Tuesday, June 23, 2020

Au Sable Forks’ Tahawus Center marks 10 year anniversary

Described as “an exciting new gem of a space” by the Lake Placid Visitors Bureau when it opened it Main Street Windows Gallerys, the Tahawus Center created a gallery for dynamic artists’ displays. The over 100-year old historic Tahawus building is situated on Rt 9N Main St, near the scenic Ausable River, in Au Sable Forks, Town of Jay, NY. By initially repurposing the storefront as an art gallery, Tahawus Cultural Center began to bring programming and creative curb appeal to a former Masonic lodge building which had lain dormant for decades.

The Windows Gallery presented its inaugural solo exhibit in January 2011 by local photographer Mark Hobson. Exhibits followed with works by Arto Monaco (pictured here), Rockwell Kent, photographer Todd Bissonette, a show of Detroit / Au Sable Forks artists curated by William Dilworth, “Mohawk of the Adirondacks,”curated by Margaret Horn, and “Here Come the Trains,” engineered by Lou Scavo and Carl Kokes.

In 2013 the large second floor gallery opened with an exhibit of works by photographer Jeri Wright (Wilmington).  Additional exhibits included “Japanese Scrolls “Everglades in the Adirondacks,” and more.  All continued to spotlight works by local, historical, and visiting artists.  Tahawus Center serves Au Sable Forks and the surrounding region with space where the art world and the village community engage with innovative projects.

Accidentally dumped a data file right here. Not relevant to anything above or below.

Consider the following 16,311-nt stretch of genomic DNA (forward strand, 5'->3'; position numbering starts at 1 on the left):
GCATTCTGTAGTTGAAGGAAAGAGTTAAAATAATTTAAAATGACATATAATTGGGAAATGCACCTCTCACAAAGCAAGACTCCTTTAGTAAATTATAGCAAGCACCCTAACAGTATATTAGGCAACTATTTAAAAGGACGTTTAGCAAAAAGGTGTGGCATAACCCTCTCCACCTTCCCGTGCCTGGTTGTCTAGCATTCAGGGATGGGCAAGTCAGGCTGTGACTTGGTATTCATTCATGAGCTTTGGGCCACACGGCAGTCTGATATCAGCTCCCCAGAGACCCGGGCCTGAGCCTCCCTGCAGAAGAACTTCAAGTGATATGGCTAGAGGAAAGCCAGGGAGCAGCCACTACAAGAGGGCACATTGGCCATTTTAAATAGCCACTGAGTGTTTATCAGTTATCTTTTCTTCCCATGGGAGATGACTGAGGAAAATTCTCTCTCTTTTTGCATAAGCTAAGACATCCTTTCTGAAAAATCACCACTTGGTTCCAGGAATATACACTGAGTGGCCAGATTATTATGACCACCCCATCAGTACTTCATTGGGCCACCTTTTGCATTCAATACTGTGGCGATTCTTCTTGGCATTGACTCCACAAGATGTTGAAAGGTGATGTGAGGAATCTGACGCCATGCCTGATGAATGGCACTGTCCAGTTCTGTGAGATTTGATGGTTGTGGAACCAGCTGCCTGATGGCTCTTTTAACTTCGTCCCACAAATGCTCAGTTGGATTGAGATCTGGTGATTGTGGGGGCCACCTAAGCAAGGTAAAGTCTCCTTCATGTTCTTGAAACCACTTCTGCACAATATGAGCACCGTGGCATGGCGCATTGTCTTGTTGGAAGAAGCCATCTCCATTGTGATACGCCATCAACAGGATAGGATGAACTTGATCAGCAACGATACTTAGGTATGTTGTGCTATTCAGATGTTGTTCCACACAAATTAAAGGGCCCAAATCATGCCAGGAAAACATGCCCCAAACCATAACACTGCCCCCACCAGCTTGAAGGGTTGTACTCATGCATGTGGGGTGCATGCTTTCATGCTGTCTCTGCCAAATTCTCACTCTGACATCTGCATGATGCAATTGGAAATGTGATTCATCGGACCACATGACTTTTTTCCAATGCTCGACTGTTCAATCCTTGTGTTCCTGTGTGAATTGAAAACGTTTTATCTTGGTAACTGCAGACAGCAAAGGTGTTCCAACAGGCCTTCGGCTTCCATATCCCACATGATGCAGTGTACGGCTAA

The “First TEN YEARS Retrospective” opens online June 26 and gives the community a means of looking back – a happy reminder of gatherings in celebration of creative achievement. The exhibit will remain live and accessible until July 31, and thereafter by request.

Normally the gallery would host its annual Open House event on June 26.  But for the time being, the doors will temporarily remain closed until they get the green light to reopen as a part of Phase 4 (Arts, Education and Recreation) of New York Forward, NY State’s reopening plan.

For more information and to see the exhibition, go to www.tahawuscenter.org.

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